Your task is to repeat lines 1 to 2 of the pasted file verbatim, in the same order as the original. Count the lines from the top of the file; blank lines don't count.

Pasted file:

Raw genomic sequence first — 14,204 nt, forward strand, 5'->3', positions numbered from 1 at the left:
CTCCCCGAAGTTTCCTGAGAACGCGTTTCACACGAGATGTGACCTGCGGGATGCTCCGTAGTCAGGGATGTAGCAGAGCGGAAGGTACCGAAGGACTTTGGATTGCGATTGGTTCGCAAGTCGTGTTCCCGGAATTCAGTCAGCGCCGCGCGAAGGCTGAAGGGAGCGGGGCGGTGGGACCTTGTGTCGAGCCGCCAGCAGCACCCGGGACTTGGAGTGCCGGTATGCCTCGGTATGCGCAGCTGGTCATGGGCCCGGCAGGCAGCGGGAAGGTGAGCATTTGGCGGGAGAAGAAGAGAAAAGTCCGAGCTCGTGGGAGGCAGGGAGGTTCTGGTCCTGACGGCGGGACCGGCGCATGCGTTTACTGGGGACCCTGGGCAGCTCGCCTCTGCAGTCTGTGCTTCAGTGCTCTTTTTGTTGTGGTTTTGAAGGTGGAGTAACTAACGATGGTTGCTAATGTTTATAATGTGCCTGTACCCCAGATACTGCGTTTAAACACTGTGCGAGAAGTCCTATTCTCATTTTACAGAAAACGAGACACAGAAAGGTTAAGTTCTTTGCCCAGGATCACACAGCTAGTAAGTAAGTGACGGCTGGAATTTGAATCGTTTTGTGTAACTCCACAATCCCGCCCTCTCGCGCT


Raw genomic sequence first — 14,204 nt, forward strand, 5'->3', positions numbered from 1 at the left:
CTCCCCGAAGTTTCCTGAGAACGCGTTTCACACGAGATGTGACCTGCGGGATGCTCCGTAGTCAGGGATGTAGCAGAGCGGAAGGTACCGAAGGACTTTGGATTGCGATTGGTTCGCAAGTCGTGTTCCCGGAATTCAGTCAGCGCCGCGCGAAGGCTGAAGGGAGCGGGGCGGTGGGACCTTGTGTCGAGCCGCCAGCAGCACCCGGGACTTGGAGTGCCGGTATGCCTCGGTATGCGCAGCTGGTCATGGGCCCGGCAGGCAGCGGGAAGGTGAGCATTTGGCGGGAGAAGAAGAGAAAAGTCCGAGCTCGTGGGAGGCAGGGAGGTTCTGGTCCTGACGGCGGGACCGGCGCATGCGTTTACTGGGGACCCTGGGCAGCTCGCCTCTGCAGTCTGTGCTTCAGTGCTCTTTTTGTTGTGGTTTTGAAGGTGGAGTAACTAACGATGGTTGCTAATGTTTATAATGTGCCTGTACCCCAGATACTGCGTTTAAACACTGTGCGAGAAGTCCTATTCTCATTTTACAGAAAACGAGACACAGAAAGGTTAAGTTCTTTGCCCAGGATCACACAGCTAGTAAGTAAGTGACGGCTGGAATTTGAATCGTTTTGTGTAACTCCACAATCCCGCCCTCTCGCGCT